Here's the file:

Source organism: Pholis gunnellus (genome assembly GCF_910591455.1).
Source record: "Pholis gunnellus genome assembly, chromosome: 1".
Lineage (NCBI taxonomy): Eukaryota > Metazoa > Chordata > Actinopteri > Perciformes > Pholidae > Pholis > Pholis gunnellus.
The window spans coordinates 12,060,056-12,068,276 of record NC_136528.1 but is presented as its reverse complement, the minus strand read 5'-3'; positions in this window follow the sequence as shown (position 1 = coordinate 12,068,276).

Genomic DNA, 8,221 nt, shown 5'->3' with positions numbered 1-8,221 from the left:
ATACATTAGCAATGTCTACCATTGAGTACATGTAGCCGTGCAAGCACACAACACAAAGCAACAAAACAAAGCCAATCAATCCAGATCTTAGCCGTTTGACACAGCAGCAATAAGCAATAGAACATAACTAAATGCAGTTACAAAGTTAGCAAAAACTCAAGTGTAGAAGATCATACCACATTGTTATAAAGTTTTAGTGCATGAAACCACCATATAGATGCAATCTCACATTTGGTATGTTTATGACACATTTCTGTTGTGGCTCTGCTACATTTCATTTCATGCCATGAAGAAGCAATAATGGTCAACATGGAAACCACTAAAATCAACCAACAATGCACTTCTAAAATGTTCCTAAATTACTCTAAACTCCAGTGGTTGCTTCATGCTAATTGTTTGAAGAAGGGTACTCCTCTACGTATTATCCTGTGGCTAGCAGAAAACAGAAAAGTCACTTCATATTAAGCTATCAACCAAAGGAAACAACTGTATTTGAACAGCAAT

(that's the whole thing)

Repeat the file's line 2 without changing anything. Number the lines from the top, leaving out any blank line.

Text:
Source record: "Pholis gunnellus genome assembly, chromosome: 1".